This “accounting fact” is no fact at all because you and the founding fathers/mothers of MMT and the rest of the MMT crowd is too stupid for the elementary mathematics of accounting.

You claim that what is presented on Wikipedia and all over the econoblogosphere by the spokespersons of MMT is actually not MMT but you cannot tell what the foundational propositions of MMT are.

Note that proposing better healthcare, education, full employment etc is NOT economics but politics and that the insight that the state can pay for everything by printing money is NOT exactly new “Adam Smith, when he wrote his Wealth of Nations, and Burke, when he produced his famous speech on economic reform, understood by political economy a branch of the science of the statesman or legislator, a theory of practice, the science of the prudent management of the public finances. The growth of the huge debts which weighed on the great military nations would end in proving their ruin. This was especially true of England, which had become immensely in debt trough the conquest of her colonial Empire.” (Halévy)

The only thing that is new with MMT is to justify deficit spending, which had worked so fine for centuries in the military realm, for the social realm and to conceal the accounting fact that Public Deficit = Private Profit, no matter on what the printed money is spent on.

The mission of MMT is to lobotomize the general public (Debt does not matter) by promising social goodies. MMT is NOT economics and NOT a scientifically valid theory but a marketing relaunch of the age-old policy of stealth taxation/profit boosting.#1, #2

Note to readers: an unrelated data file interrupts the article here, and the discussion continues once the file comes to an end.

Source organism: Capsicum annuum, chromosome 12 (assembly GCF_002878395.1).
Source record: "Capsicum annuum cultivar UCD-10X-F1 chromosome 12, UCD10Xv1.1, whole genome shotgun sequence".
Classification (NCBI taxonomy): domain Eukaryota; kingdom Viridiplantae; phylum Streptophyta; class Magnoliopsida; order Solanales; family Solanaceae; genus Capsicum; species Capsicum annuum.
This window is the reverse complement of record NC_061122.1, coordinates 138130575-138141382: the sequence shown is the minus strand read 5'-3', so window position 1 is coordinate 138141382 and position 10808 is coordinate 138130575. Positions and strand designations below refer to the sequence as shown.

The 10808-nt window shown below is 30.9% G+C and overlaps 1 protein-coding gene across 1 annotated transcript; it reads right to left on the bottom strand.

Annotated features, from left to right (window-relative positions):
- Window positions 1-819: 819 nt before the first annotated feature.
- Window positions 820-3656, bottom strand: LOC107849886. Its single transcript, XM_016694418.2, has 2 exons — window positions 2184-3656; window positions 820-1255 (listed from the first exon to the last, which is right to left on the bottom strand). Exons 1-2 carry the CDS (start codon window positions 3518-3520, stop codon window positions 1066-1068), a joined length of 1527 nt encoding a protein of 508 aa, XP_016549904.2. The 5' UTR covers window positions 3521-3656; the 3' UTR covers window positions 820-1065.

Egmont Kakarot-Handtke

#1 Keynes, Lerner, MMT, Trump and exploding profit
http://axecorg.blogspot.de/2017/12/keynes-lerner-mmt-trump-and-exploding.html

#2 MMT, money printing, stealth taxation, and redistribution
http://axecorg.blogspot.de/2017/11/mmt-money-printing-stealth-taxation-and.html

Six said...

Egmont,

Nothing you said proves the sectoral balances equation is false. In fact, you seemed to endorse it:

“the accounting fact that Public Deficit = Private Profit ...”

This is not some great new revelation, by the way. I studied it in the 80s and it was old news at the time.

AXEC / E.K-H said...

Six

You say “’the accounting fact that Public Deficit = Private Profit ...’ This is not some great new revelation, by the way. I studied it in the 80s and it was old news at the time.”

I wonder why you have not told this Warren Mosler, Stephanie Kelton, Bill Mitchell, Tom Hickey, Calgacus and the rest. They still suffer from the hallucination that Public Deficit = Saving of the private/non-government sector: “Simply put, government deficits ADD to our savings (to the penny). This is an accounting fact, not theory or philosophy. There is no dispute. It is basic national income accounting.” (Mosler)#1

It seems that the old news of the 80s has not yet reached the MMTers. These dull folks are 40+ years behind the curve.

Egmont Kakarot-Handtke

#1 See also Mitchell
https://commons.wikimedia.org/wiki/File:AXEC131.png